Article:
The Lady from the Sea

by Henrik Ibsen
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Analysis

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Last Updated on June 19, 2019, by eNotes Editorial. Word Count: 376

The Lady from the Sea is an 1888 play written in five acts by one of the most famous playwrights in literature—Henrik Ibsen. In it, Ellida Wangel, a lighthouse keeper’s daughter, must decide whether she will stay by her husband’s side or whether she will follow her heart and leave her life behind for her former lover—a handsome sailor who promises freedom and adventure.

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Ibsen based his play on an old ballad called “Agnete og Havmanden” and maybe even The Little Mermaid by H.C. Andersen. Mythical and folklore elements about mermaids and sea tales are noticeable in the play and some of the dialogues describe how life would be much better if people lived in the sea. Ellida tells her step-daughters that human beings would have been much happier if they were sea-people. This is symbolic of humans’ deep longing, even need, for freedom.

Although not as famous as some of Ibsen’s more iconic works such as A Doll’s House or Hedda Gabler, The Lady from the Sea is considered to be one of the most psychologically structured plays he has written. Through the protagonist, Ellida, we are given a glimpse into human’s psyche and emotions. We learn how people determine their happiness, whether they follow their instincts or they let rationality take over. To put it plainly, whether they listen to their heart or their mind.

In The Lady from the Sea, the mind wins. Ellida is a woman who, even though is in love with the sea, decides to stay by her husband’s side and maybe sacrifice her chance of happiness, love, and adventure. It is important, however, to ask ourselves the following question: Has she truly sacrificed her happiness or merely chosen another way to find it? Some would argue that she should have chosen the Stranger. After all, he would have given her the life she has always wanted. But other would say that by choosing to stay with her husband, she has shown what it really means to be brave and rational. Her decision is a symbol of women’s determination, courage, sense and sensibility. Is it necessarily a tragic ending? No. Ellida simply sacrificed her past in order to save her future.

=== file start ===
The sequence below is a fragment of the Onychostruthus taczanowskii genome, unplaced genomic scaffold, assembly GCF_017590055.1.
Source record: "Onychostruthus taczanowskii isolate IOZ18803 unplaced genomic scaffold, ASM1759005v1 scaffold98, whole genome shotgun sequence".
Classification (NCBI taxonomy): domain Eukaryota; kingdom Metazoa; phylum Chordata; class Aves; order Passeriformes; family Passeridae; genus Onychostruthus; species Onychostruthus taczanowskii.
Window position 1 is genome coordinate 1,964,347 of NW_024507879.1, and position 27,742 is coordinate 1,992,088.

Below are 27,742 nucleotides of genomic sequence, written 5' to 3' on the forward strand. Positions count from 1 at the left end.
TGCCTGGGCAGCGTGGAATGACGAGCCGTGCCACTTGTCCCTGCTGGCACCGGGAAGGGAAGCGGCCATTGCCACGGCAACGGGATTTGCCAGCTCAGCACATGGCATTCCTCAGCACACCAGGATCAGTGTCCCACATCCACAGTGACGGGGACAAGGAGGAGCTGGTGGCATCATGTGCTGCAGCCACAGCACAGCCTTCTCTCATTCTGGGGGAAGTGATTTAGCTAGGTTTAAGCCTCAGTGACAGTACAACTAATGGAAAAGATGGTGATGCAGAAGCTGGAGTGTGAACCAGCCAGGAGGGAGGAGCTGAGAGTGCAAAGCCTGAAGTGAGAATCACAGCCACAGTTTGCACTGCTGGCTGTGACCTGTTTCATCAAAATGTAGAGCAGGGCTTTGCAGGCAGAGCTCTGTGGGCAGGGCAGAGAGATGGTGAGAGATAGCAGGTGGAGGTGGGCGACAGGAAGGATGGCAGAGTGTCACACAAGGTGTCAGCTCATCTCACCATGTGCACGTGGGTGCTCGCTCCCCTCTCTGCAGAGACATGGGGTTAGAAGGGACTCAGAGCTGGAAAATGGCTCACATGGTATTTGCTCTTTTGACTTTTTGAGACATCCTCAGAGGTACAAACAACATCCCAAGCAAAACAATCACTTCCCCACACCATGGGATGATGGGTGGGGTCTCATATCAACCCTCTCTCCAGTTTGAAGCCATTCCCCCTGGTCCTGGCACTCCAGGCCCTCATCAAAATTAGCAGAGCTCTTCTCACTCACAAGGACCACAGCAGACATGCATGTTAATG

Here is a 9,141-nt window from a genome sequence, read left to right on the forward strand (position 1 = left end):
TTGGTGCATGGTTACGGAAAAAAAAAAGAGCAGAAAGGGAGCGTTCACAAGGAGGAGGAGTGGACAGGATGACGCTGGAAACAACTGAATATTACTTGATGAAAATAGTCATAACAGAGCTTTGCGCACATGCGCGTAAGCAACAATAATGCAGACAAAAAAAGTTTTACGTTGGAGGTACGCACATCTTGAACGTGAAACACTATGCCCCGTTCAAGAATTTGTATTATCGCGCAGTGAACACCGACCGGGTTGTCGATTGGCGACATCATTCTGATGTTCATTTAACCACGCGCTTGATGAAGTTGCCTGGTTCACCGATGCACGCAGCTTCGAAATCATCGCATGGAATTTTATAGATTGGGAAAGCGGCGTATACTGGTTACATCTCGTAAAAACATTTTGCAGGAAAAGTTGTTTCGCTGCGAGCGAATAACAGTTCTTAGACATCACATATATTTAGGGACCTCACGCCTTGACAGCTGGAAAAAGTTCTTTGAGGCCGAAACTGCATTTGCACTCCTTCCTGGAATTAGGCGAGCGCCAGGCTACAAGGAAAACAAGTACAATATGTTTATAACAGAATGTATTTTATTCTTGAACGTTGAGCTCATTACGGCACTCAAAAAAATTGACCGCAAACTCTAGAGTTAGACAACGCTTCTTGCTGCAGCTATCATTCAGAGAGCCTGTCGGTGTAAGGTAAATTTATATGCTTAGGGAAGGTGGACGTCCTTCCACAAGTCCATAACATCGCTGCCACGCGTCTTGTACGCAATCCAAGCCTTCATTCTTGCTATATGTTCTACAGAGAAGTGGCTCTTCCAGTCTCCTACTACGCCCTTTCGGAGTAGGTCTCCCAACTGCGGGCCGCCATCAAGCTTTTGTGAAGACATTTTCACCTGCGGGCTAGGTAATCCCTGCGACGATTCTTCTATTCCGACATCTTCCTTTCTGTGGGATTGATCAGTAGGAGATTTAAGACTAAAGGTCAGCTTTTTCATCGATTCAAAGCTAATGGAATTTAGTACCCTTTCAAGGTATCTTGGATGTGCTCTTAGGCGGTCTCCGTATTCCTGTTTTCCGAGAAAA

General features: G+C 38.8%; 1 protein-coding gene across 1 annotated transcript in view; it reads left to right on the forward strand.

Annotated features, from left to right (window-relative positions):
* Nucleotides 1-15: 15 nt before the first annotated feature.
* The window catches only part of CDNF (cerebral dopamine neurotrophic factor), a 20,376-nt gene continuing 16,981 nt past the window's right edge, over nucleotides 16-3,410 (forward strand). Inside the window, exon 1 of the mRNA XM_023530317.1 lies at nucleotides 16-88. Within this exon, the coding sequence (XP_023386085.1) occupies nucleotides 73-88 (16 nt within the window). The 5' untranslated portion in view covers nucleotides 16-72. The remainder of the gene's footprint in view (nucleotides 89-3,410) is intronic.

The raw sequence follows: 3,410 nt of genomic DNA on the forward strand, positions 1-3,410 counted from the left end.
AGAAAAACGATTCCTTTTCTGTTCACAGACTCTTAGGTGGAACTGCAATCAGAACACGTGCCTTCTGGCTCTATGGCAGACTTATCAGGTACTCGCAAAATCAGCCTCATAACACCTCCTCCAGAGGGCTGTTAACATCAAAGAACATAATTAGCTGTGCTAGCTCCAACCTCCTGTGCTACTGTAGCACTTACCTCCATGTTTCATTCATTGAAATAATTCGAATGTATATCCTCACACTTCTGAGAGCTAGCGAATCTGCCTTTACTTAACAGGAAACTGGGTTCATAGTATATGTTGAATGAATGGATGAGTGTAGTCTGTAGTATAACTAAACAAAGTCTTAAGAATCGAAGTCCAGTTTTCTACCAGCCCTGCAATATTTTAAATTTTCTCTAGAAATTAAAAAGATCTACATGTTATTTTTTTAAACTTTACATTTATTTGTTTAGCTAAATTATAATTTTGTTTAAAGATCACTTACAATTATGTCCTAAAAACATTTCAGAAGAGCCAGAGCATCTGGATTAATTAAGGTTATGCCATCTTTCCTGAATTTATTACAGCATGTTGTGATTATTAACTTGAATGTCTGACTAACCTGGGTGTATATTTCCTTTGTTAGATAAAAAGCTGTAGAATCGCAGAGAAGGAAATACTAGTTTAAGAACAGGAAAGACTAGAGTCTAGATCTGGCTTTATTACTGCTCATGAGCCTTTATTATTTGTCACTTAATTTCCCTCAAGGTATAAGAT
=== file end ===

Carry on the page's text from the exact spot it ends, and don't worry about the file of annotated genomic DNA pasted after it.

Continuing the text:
Places Discussed

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Last Updated on May 6, 2015, by eNotes Editorial. Word Count: 233

Wangel’s house

Wangel’s house. Home of the prominent Dr. Wangel. Stage directions introduce the house, which is situated in a sleepy Norwegian town that has been kept from the wilder sea by protective fjords. Almost all the action of the play takes place not in the house proper but in the various corners of the garden, from which one can see a road with trees on either side along the water’s edge. Between the trees can be seen the fjord and the high mountain peaks in the distance. The fact that the open sea can never be directly seen strongly affects Wangel’s wife Ellida, who cannot adjust to the domestic world represented by her husband’s garden.

*Fjords

*Fjords (fee-yohrds). Long, narrow inlets of the sea along Norway’s coast that can be seen from Dr. Wangel’s house. The stage directions constantly reinforce the fact that while the open sea itself cannot be seen, its proximity is indicated by the fjords. Ellida is only well and happy when she is bathing in the fjords’ waters, although she complains that they are brackish and tepid. Instead, she yearns for the greater sea, the reality of which is indicated by a shadowy figure known as Friman, who materializes in Wangel’s garden to tempt her to a new and dangerous life at sea, beyond the secure Norwegian villages and fjords.

Bibliography

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Last Updated on May 6, 2015, by eNotes Editorial. Word Count: 241

Durbach, Errol. “Ibsen the Romantic”: Analogues of Paradise in the Later Plays. Athens: University of Georgia Press, 1982. Durbach argues that the marriage depicted in The Lady from the Sea is a positive counterpart to those of A Doll’s House (1879) and Hedda Gabler (1890).

Haugen, Einar. Ibsen’s Drama: Author to Audience. Minneapolis: University of Minnesota Press, 1979. Written by a master teacher and scholar, this is a superb general introduction to Ibsen’s works and their place in European cultural history. Comments on The Lady from the Sea are found throughout the book.

Holtan, Orley I. Mythic Patterns in Ibsen’s Last Plays. Minneapolis: University of Minnesota Press, 1970. An overview of the mythic content in Ibsen’s later plays. Presents a thorough discussion of the psychological, philosophical, and mythic aspects of the drama, which Holtan argues ought to be regarded from the perspective of myth or allegory.

Jacobsen, Per Schelde, and Barbara Fass Leavy. Ibsen’s Forsaken Merman: Folklore in the Late Plays. New York: New York University Press, 1988. An overview of Ibsen’s use of folklore motifs. Discusses the similarities between Ellida and such mythological creatures as mermaids and seal maidens.

Weigand, Herman J. The Modern Ibsen: A Reconsideration. New York: Holt, 1925. An excellent introduction to Ibsen’s later plays. Contains a good discussion of The Lady from the Sea. Praises the subtlety of the psychological portrayal of the main character, but he lacks understanding of the importance of the subplots.

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